The interim constitution would also place a duty on the Scottish Parliament to establish a Constitutional Convention, post-independence, to draft a permanent written constitution for Scotland.
A permanent constitution
Drafting the permanent constitution should be a shared national endeavour. It should be an inclusive and an expansive process, reaching out to all of the people in Scotland. Members of a Constitutional Convention for Scotland should be recruited from across Scotland, ensuring that a wide range of people, communities and organisations, including experts and representatives of different groups across society, are involved in the shared national endeavour of creating a constitution.
It would be for the Constitutional Convention to present their permanent constitution to the Scottish Parliament, recognising that any modern constitution would need to be democratically and legally sound.
The draft permanent constitution would be considered by the Scottish Parliament, then put to the people in Scotland for them to endorse in a referendum. If approved, it would become the permanent, written constitution for Scotland.
In the Scottish Government's view, the permanent constitution should be a living document, capable of evolving over time in order to stay relevant. It should, however, also include constitutional safeguards that cannot be changed by a government with a simple parliamentary majority, but which can be amended when necessary.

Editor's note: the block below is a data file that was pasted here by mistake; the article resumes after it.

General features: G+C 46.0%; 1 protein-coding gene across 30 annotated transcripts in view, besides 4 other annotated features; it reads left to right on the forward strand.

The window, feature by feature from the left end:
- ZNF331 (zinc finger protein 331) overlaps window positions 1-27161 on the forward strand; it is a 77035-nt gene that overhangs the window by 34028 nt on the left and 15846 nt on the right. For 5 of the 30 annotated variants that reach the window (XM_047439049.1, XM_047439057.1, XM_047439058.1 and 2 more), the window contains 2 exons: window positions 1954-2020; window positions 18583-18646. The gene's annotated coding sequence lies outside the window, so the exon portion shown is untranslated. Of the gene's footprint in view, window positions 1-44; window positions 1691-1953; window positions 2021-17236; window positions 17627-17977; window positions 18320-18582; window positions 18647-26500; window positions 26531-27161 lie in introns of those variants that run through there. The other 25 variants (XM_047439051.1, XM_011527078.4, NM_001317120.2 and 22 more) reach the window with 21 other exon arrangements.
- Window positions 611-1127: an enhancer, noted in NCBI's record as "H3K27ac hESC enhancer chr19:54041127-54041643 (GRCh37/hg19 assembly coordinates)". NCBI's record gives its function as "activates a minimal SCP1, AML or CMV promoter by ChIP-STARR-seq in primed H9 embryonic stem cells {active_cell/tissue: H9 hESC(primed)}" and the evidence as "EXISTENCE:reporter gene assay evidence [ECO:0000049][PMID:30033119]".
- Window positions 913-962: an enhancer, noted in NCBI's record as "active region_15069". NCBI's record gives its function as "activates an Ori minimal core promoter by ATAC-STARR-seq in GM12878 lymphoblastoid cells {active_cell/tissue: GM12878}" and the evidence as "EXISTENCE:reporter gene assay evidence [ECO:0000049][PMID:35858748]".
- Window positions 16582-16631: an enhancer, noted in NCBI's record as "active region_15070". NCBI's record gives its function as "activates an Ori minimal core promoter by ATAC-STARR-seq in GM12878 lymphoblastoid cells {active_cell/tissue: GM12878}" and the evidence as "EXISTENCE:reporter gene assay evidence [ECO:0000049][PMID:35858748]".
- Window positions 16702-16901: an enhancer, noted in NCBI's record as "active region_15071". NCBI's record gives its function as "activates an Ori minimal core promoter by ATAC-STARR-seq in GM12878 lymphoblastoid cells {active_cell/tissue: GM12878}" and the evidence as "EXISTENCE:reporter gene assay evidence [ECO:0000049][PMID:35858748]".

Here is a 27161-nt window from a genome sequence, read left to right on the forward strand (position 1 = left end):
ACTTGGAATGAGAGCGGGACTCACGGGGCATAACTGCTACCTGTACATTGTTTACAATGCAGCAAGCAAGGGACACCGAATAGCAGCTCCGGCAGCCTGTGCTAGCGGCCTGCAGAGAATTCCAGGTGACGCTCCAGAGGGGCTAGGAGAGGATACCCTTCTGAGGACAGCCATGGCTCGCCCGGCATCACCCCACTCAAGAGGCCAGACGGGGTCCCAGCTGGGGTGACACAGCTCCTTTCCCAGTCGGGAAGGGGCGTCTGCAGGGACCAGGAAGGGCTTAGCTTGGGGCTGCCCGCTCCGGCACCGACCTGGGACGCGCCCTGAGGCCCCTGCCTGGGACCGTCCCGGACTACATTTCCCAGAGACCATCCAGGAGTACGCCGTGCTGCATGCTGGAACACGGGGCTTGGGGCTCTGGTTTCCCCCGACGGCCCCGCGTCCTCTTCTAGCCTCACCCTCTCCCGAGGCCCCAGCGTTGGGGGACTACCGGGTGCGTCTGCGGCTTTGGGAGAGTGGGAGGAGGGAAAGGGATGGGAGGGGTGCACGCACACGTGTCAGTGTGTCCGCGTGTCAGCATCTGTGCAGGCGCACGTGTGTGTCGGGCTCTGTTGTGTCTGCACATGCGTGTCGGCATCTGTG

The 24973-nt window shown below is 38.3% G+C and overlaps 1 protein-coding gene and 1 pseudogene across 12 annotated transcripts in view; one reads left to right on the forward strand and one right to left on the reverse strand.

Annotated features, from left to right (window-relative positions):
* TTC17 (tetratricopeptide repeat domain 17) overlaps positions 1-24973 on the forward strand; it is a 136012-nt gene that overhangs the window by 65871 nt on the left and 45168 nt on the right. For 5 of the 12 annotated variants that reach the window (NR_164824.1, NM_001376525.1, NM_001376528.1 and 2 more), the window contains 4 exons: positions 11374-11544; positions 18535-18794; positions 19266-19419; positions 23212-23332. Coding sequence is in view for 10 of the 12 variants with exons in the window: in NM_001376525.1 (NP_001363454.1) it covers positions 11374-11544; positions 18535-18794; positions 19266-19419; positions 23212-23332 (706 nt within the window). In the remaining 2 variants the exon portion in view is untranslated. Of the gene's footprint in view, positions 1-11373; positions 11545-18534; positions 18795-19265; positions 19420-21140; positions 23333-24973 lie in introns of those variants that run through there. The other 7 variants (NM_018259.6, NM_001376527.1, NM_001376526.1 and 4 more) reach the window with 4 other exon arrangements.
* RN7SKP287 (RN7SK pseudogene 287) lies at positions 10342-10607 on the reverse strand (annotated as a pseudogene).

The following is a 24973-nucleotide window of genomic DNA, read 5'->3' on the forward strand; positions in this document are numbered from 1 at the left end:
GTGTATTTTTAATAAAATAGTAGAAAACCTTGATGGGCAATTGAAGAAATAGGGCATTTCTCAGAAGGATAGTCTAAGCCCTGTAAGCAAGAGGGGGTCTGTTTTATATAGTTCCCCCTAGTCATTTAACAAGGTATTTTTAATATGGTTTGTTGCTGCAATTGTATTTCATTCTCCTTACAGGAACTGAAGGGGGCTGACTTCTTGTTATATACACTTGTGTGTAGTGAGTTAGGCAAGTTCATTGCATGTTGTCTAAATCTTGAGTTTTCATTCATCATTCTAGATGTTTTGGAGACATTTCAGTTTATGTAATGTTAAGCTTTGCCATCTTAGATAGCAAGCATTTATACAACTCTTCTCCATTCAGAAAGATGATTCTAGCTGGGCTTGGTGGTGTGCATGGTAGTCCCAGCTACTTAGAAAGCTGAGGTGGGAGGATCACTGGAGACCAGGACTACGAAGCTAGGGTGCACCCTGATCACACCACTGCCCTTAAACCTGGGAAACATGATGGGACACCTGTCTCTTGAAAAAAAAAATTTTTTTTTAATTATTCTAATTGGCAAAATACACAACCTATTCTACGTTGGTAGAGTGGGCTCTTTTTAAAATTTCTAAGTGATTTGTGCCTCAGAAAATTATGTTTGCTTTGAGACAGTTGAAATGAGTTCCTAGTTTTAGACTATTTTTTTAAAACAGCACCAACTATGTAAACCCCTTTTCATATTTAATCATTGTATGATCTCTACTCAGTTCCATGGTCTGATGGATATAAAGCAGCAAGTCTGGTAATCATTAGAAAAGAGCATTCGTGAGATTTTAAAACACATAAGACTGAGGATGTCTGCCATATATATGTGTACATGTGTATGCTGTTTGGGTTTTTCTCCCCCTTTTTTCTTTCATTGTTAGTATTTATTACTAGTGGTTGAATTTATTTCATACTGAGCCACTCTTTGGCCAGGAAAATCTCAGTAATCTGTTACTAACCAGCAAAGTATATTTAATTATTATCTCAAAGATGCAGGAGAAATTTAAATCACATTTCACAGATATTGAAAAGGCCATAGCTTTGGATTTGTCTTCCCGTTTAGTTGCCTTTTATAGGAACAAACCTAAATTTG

The permanent constitution would be the basis on which all parliamentary and governmental activity takes place in an independent Scotland.
Protecting rights and equality
The Scottish Government is committed to fostering a strong human rights culture in Scotland, ensuring that constitutional human rights and equality protections are effectively implemented, monitored and reported on and that accessible remedies are available.
The Scottish Government would consider itself bound by the same international treaties and have, as a starting point, the same international human rights obligations as the UK has at the time of independence. Independence would also provide an opportunity for Scotland to consider the ratification of further international human rights treaties.
Independence would allow the people in Scotland to create a constitution that sets out how our country would work.
A new constitution would allow us to put rights and equality at the heart of Scotland's democracy.